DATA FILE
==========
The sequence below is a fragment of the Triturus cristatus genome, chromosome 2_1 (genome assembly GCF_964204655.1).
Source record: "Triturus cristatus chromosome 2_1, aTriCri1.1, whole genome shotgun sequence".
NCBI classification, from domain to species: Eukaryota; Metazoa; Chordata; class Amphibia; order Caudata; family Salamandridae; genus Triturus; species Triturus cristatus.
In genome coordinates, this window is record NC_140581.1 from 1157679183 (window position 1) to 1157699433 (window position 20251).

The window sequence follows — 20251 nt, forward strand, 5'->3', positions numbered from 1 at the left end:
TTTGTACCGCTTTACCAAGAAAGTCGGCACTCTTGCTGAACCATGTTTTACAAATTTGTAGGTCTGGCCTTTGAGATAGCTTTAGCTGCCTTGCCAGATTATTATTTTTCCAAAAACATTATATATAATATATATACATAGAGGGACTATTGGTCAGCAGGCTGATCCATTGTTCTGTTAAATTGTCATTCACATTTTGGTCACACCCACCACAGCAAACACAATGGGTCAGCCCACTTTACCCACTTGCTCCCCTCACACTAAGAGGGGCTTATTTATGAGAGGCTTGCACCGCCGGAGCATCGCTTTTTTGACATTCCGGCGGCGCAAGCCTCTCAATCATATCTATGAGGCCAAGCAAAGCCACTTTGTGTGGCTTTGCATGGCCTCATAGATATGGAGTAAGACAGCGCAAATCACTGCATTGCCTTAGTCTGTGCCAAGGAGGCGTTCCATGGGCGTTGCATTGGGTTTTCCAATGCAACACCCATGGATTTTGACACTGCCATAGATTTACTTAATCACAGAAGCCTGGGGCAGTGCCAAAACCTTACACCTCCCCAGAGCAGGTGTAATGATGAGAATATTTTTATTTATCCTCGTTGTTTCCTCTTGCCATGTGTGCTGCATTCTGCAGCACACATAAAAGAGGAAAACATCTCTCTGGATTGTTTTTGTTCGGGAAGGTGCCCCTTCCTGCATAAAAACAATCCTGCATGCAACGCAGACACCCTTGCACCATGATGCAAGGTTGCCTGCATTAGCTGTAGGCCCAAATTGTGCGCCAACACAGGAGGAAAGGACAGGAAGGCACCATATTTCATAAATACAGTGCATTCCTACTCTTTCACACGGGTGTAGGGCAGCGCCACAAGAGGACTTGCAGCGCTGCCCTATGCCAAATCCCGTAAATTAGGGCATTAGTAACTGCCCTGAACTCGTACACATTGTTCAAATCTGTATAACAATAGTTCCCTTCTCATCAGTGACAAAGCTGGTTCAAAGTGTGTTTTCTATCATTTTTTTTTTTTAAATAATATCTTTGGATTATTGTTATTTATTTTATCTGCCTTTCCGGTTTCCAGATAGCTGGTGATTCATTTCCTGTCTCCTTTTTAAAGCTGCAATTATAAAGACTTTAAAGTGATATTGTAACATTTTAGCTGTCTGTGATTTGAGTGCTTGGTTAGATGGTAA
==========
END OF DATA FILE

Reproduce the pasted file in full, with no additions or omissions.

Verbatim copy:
The sequence below is a fragment of the Triturus cristatus genome, chromosome 2_1 (genome assembly GCF_964204655.1).
Source record: "Triturus cristatus chromosome 2_1, aTriCri1.1, whole genome shotgun sequence".
NCBI classification, from domain to species: Eukaryota; Metazoa; Chordata; class Amphibia; order Caudata; family Salamandridae; genus Triturus; species Triturus cristatus.
In genome coordinates, this window is record NC_140581.1 from 1157679183 (window position 1) to 1157699433 (window position 20251).

The window sequence follows — 20251 nt, forward strand, 5'->3', positions numbered from 1 at the left end:
TTTGTACCGCTTTACCAAGAAAGTCGGCACTCTTGCTGAACCATGTTTTACAAATTTGTAGGTCTGGCCTTTGAGATAGCTTTAGCTGCCTTGCCAGATTATTATTTTTCCAAAAACATTATATATAATATATATACATAGAGGGACTATTGGTCAGCAGGCTGATCCATTGTTCTGTTAAATTGTCATTCACATTTTGGTCACACCCACCACAGCAAACACAATGGGTCAGCCCACTTTACCCACTTGCTCCCCTCACACTAAGAGGGGCTTATTTATGAGAGGCTTGCACCGCCGGAGCATCGCTTTTTTGACATTCCGGCGGCGCAAGCCTCTCAATCATATCTATGAGGCCAAGCAAAGCCACTTTGTGTGGCTTTGCATGGCCTCATAGATATGGAGTAAGACAGCGCAAATCACTGCATTGCCTTAGTCTGTGCCAAGGAGGCGTTCCATGGGCGTTGCATTGGGTTTTCCAATGCAACACCCATGGATTTTGACACTGCCATAGATTTACTTAATCACAGAAGCCTGGGGCAGTGCCAAAACCTTACACCTCCCCAGAGCAGGTGTAATGATGAGAATATTTTTATTTATCCTCGTTGTTTCCTCTTGCCATGTGTGCTGCATTCTGCAGCACACATAAAAGAGGAAAACATCTCTCTGGATTGTTTTTGTTCGGGAAGGTGCCCCTTCCTGCATAAAAACAATCCTGCATGCAACGCAGACACCCTTGCACCATGATGCAAGGTTGCCTGCATTAGCTGTAGGCCCAAATTGTGCGCCAACACAGGAGGAAAGGACAGGAAGGCACCATATTTCATAAATACAGTGCATTCCTACTCTTTCACACGGGTGTAGGGCAGCGCCACAAGAGGACTTGCAGCGCTGCCCTATGCCAAATCCCGTAAATTAGGGCATTAGTAACTGCCCTGAACTCGTACACATTGTTCAAATCTGTATAACAATAGTTCCCTTCTCATCAGTGACAAAGCTGGTTCAAAGTGTGTTTTCTATCATTTTTTTTTTTTAAATAATATCTTTGGATTATTGTTATTTATTTTATCTGCCTTTCCGGTTTCCAGATAGCTGGTGATTCATTTCCTGTCTCCTTTTTAAAGCTGCAATTATAAAGACTTTAAAGTGATATTGTAACATTTTAGCTGTCTGTGATTTGAGTGCTTGGTTAGATGGTAA